Study links smoking bans to drunk driving A new study in the Journal of Public Economics finds that places in the U.S. with patch-work smoking bans see more drunk driving accidents as smokers have to drive farther to find a friendly bar or restaurant. State-wide smoking bans appear to mitigate the effects, except near state borders.5:55 p.m.
Taking the mouth-to-mouth out of CPR New American Heart Association guidelines recommend two steps when a person appears to be in cardiac arrest: call 911, then start chest compressions. Mouth-to-mouth is no longer part of the CPR process. Dr. Jon Hallberg explains that mouth-to-mouth kept many people from administering CPR at all.6:20 p.m.
Minneapolis was quiet while other cities burned In the aftermath of the Martin Luther King Jr. assassination 40 years ago, many U.S. cities saw violence, riots and fires. In the Twin Cities, though, the memorials to Dr. King were peaceful. Vivian Jenkins Nelsen remembers that day.6:24 p.m.
National Public Radio Stories
Employers Skittish over Economy, Rising Prices
Employers have shed jobs for three straight months, more evidence that the economy could be contracting. While the pace of layoffs is not as sharp as in previous recessions, the combination of rising food and energy prices, along with the real estate downturn, has employers very cautious.
Job Opportunities for Day Laborers Decline
The latest federal jobs report shows significant losses in industries highly populated by immigrants, both legal and illegal. That means even more people have been lining up at day labor centers, despite fewer opportunities for work.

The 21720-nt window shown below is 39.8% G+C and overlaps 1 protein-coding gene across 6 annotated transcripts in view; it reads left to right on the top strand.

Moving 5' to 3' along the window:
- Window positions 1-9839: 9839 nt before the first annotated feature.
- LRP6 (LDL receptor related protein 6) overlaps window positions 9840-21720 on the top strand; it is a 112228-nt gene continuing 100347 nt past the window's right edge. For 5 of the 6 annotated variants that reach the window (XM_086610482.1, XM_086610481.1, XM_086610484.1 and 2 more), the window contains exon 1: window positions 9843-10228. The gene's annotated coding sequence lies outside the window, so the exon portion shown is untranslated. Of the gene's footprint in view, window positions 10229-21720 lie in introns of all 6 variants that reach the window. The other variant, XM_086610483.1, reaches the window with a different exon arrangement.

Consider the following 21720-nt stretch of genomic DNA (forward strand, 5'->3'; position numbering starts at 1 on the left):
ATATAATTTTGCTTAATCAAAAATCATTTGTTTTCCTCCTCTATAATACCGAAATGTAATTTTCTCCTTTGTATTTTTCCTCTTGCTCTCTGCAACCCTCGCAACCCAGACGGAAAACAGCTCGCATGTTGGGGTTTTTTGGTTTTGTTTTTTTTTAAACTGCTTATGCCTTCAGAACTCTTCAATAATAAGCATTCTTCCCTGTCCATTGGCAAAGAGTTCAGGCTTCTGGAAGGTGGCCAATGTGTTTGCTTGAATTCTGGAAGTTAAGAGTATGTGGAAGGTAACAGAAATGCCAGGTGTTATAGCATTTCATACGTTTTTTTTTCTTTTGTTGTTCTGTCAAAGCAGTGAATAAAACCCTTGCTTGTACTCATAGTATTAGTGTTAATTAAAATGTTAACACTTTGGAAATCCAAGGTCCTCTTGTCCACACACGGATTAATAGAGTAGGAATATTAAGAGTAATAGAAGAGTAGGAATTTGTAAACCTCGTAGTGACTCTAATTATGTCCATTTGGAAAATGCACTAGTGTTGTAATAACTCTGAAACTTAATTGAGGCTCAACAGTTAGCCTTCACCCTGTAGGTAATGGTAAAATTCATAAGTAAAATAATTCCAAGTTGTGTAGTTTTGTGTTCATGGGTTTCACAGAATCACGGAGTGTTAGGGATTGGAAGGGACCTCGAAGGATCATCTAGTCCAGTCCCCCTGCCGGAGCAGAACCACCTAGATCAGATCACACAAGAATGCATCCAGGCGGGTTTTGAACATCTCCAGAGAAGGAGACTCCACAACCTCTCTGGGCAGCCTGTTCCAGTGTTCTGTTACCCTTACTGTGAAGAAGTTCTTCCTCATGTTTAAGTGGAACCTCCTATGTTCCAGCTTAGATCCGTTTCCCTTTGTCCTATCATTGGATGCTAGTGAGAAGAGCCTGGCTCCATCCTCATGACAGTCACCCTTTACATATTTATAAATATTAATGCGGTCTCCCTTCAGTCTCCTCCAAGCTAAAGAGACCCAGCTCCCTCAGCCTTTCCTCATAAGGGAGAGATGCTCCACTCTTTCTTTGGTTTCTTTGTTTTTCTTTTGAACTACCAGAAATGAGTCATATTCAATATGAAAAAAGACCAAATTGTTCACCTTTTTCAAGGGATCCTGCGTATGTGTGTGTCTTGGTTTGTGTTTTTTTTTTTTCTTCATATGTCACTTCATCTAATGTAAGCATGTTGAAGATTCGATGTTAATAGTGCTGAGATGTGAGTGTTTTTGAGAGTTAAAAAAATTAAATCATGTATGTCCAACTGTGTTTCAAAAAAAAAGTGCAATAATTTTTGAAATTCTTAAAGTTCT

In Kenya, Obama Enjoys Enthusiastic Support
Most Kenyans are taking great pride that a first-generation Kenyan American has advanced so far in the Democratic nominating process. If elected, they expect he'll do great things — in the United States and in Kenya.
King Remembered on 40th Anniversary of Death
The assassination of the Rev. Martin Luther King Jr. on April 4, 1968, forever changed the widening struggle for civil rights. Details of the day reveal King's mindset in the hours before he was killed. Also, the Rev. Joseph Lowery, one of King's contemporaries, reflects on the man behind the myth.
With Election Unresolved, Tensions Rise in Zimbabwe
The opposition has claimed victory for its candidate. The ruling party says there will be a runoff, though the electoral commission hasn't released results from the presidential polls. Meanwhile, government forces Thursday raided opposition party offices and detained foreign journalists in Harare.
Adam Green Returns with 'Sixes & Sevens'
Half of the mostly defunct band The Moldy Peaches, Green has put out his fifth solo full-length CD. The album's genre-jumping and stream-of-consciousness lyrics make the title, a term for disarray, seem apt. But the songs are melodic and imaginative.
Clintons Earned More Than $109 Million Since 2000
Tax returns released by Sen. Hillary Clinton (D-NY) Friday show that she and former president Bill Clinton have earned more than $109 million since 2000, nearly all of it after they left the White House.
Candidates Pay Homage to Fallen Rights Leader
On the 40th anniversary of the death of Martin Luther King Jr., presidential candidates Hillary Clinton, John McCain and Barack Obama each pay tribute to the slain civil rights leader and his legacy.
Backroom Primary: Wash. Superdelegate for Clinton
Superdelegate Ron Sims is the county executive of King County, Wash., which includes Seattle and Microsoft's hometown, Redmond. It's a big job, and a politically difficult one — especially for an African American backing Hillary Clinton in state Barack Obama won handily.
Colleges Reject Record Number of Applicants
A lot of smart, accomplished kids are getting disappointing news this week as the nation's top colleges and universities are accepting record low numbers of applicants. The unlucky students are caught up in a simple numbers game: The class of '08 is one of the largest ever.